Hser, Yih-Ing; Saxon, Andrew J.; Huang, David; Hasson, Al; Thomas, Christie; Hillhouse, Maureen; Jacobs, Petra; Teruya, Cheryl; McLaughlin, Paul; Wiest, Katharina; Cohen, Allan; Ling, Walter

2013-01-01

406

Heroin-related deaths in New South Wales, Australia, 1992–1996  

Microsoft Academic Search

The coronial files of all heroin-related fatalities that occurred in New South Wales (NSW) over the period 1992–1996 were inspected. There were 953 heroin-related fatalities in NSW over the study period. There was a substantial, statistically significant increase in heroin-related fatalities over the study period, from 152 deaths in 1992 to 226 during 1996. The mean age of cases was

Shane Darke; Joanne Ross; Deborah Zador; Sandra Sunjic

2000-01-01

407

Severity of heroin dependence and HIV risk. II. Sharing injecting equipment  

Microsoft Academic Search

One of the most conspicuous risks of HIV transmission among drug injectors involves sharing injecting equipment which has been contaminated by infected blood. The present study investigates the relationship between severity of dependence upon heroin and the sharing of previously used injecting equipment (passive sharing). Four-hundred-and-eight heroin users were contacted and interviewed. Two-hundred-and-eighty-one (69% of the total heroin sample) had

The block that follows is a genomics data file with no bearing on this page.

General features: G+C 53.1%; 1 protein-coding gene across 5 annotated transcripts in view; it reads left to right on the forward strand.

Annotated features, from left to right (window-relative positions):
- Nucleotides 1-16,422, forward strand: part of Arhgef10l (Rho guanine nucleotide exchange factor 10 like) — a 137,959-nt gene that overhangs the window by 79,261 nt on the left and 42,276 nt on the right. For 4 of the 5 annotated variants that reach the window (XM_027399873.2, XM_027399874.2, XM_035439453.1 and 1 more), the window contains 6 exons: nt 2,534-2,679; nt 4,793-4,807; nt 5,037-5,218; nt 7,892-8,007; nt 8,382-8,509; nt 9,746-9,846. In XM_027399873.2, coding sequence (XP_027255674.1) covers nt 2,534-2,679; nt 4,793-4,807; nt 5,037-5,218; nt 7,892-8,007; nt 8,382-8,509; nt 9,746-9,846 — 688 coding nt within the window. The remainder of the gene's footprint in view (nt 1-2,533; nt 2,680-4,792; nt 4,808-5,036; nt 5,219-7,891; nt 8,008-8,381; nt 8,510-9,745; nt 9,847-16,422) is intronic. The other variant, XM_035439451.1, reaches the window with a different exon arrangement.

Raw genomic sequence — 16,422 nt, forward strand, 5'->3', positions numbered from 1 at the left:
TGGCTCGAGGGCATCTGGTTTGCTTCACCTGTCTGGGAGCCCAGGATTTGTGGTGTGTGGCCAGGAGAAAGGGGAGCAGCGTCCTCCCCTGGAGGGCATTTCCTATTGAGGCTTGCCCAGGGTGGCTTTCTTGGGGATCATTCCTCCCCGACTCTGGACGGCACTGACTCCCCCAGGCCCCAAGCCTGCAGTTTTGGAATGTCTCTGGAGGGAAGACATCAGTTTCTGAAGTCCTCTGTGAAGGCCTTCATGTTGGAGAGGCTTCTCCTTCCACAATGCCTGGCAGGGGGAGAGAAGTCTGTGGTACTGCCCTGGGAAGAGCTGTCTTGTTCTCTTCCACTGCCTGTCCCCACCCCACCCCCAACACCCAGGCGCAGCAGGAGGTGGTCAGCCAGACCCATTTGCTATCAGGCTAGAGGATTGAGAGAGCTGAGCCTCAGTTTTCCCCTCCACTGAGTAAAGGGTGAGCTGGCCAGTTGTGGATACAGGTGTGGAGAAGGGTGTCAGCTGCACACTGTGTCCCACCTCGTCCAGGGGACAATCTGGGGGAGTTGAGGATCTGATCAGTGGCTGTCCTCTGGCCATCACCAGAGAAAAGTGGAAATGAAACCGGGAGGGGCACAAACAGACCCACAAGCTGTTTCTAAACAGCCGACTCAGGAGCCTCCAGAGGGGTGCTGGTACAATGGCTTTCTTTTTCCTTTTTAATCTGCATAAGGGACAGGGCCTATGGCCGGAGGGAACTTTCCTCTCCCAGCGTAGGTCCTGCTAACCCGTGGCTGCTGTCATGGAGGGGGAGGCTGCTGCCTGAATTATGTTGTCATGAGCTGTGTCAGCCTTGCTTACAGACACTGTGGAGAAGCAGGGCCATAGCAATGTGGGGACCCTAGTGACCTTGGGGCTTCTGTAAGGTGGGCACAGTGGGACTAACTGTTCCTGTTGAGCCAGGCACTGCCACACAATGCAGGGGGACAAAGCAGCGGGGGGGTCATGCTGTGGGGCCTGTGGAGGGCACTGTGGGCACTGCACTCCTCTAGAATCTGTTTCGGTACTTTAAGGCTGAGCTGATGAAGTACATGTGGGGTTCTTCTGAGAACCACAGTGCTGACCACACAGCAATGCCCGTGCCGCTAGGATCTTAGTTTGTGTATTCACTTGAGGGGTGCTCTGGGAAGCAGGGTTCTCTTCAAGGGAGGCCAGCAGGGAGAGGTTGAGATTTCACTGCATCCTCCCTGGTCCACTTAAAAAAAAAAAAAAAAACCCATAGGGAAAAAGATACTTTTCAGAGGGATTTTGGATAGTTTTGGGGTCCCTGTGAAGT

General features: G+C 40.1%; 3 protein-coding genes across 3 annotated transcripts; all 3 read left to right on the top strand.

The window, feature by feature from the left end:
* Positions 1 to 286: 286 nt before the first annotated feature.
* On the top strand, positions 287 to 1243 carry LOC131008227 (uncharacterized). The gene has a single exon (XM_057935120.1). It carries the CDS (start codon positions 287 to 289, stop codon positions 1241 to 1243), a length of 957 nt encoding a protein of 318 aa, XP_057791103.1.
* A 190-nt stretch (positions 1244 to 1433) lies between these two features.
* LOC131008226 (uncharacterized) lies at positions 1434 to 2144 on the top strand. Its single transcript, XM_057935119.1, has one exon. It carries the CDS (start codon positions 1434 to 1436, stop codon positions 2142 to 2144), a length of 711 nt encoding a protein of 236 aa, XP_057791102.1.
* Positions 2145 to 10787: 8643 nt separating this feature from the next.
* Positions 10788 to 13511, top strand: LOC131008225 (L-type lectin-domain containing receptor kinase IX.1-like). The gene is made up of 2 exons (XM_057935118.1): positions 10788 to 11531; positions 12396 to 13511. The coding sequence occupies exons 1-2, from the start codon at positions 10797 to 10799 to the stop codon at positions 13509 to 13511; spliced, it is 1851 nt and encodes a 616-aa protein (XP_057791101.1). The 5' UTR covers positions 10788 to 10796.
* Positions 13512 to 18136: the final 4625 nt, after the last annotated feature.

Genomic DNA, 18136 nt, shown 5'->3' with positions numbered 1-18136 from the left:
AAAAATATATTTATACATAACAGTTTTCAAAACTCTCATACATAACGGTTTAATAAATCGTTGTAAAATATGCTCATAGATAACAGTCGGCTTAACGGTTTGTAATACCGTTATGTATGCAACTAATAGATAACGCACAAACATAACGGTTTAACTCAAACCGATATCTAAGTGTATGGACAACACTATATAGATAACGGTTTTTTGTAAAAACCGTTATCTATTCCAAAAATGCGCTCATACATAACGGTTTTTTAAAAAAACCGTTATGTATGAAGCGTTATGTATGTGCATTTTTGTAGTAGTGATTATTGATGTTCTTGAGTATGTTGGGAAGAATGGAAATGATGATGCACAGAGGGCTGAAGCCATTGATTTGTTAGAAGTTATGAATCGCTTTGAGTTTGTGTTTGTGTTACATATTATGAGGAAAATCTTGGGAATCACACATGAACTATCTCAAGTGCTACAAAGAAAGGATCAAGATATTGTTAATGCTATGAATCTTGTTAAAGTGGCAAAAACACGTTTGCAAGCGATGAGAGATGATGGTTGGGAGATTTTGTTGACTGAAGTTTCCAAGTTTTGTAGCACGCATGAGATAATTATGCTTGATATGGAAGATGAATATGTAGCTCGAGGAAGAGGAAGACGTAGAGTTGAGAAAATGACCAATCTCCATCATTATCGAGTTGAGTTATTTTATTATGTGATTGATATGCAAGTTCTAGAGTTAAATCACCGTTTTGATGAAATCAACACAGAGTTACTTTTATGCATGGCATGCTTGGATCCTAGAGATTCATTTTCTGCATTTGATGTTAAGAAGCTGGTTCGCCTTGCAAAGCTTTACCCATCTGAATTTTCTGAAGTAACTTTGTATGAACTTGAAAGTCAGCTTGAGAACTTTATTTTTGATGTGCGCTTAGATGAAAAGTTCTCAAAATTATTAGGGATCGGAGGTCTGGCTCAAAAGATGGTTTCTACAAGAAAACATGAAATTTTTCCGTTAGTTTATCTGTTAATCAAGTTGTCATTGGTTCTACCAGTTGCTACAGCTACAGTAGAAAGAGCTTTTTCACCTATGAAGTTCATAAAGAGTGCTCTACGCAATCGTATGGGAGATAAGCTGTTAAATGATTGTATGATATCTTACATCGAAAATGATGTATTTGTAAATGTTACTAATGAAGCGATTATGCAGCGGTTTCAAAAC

M. Gossop; P. Griffiths; B. Powis; J. Strang

1993-01-01

408

Attenuation of heroin reward in rats by disruption of the mesolimbic dopamine system  

Microsoft Academic Search

The rewarding propertics of systemically administered heroin were investigated with a conditioned place-preference paradigm. Reinforcing effects were observed with all doses of heroin tested (0.5, 1.0, 2.0 mg\\/kg) as indicated by a significant increase in preference for the place paired with drug injections. No similar change in preference was observed following saline injections. The rewarding effect of heroin (2 mg\\/kg)

Christina Spyraki; Hans C. Fibiger; Anthony G. Phillips

1983-01-01

409

Normalizing effect of heroin maintenance treatment on stress-induced brain connectivity.  

PubMed